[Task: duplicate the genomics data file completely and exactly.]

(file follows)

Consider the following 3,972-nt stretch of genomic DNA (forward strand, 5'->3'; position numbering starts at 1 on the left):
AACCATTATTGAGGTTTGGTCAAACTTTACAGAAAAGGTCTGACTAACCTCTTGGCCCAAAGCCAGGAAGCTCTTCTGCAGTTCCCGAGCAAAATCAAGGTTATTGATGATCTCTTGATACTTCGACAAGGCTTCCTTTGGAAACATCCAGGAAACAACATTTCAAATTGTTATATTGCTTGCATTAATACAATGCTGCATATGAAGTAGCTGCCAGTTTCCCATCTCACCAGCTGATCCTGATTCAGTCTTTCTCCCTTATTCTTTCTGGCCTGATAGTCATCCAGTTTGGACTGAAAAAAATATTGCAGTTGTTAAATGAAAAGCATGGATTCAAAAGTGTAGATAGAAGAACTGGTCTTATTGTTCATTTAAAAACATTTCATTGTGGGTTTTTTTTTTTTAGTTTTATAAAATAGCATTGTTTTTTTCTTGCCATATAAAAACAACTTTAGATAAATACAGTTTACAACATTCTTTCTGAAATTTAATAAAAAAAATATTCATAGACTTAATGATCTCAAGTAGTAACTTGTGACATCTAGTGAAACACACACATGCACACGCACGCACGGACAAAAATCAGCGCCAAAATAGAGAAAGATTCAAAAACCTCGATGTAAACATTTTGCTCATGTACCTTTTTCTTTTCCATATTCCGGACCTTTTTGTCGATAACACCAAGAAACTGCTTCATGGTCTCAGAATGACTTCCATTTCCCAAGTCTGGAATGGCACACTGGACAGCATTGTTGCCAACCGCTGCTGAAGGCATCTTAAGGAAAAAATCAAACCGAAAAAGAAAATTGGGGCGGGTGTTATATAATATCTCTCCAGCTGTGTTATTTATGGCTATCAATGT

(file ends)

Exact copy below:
Consider the following 3,972-nt stretch of genomic DNA (forward strand, 5'->3'; position numbering starts at 1 on the left):
AACCATTATTGAGGTTTGGTCAAACTTTACAGAAAAGGTCTGACTAACCTCTTGGCCCAAAGCCAGGAAGCTCTTCTGCAGTTCCCGAGCAAAATCAAGGTTATTGATGATCTCTTGATACTTCGACAAGGCTTCCTTTGGAAACATCCAGGAAACAACATTTCAAATTGTTATATTGCTTGCATTAATACAATGCTGCATATGAAGTAGCTGCCAGTTTCCCATCTCACCAGCTGATCCTGATTCAGTCTTTCTCCCTTATTCTTTCTGGCCTGATAGTCATCCAGTTTGGACTGAAAAAAATATTGCAGTTGTTAAATGAAAAGCATGGATTCAAAAGTGTAGATAGAAGAACTGGTCTTATTGTTCATTTAAAAACATTTCATTGTGGGTTTTTTTTTTTTAGTTTTATAAAATAGCATTGTTTTTTTCTTGCCATATAAAAACAACTTTAGATAAATACAGTTTACAACATTCTTTCTGAAATTTAATAAAAAAAATATTCATAGACTTAATGATCTCAAGTAGTAACTTGTGACATCTAGTGAAACACACACATGCACACGCACGCACGGACAAAAATCAGCGCCAAAATAGAGAAAGATTCAAAAACCTCGATGTAAACATTTTGCTCATGTACCTTTTTCTTTTCCATATTCCGGACCTTTTTGTCGATAACACCAAGAAACTGCTTCATGGTCTCAGAATGACTTCCATTTCCCAAGTCTGGAATGGCACACTGGACAGCATTGTTGCCAACCGCTGCTGAAGGCATCTTAAGGAAAAAATCAAACCGAAAAAGAAAATTGGGGCGGGTGTTATATAATATCTCTCCAGCTGTGTTATTTATGGCTATCAATGT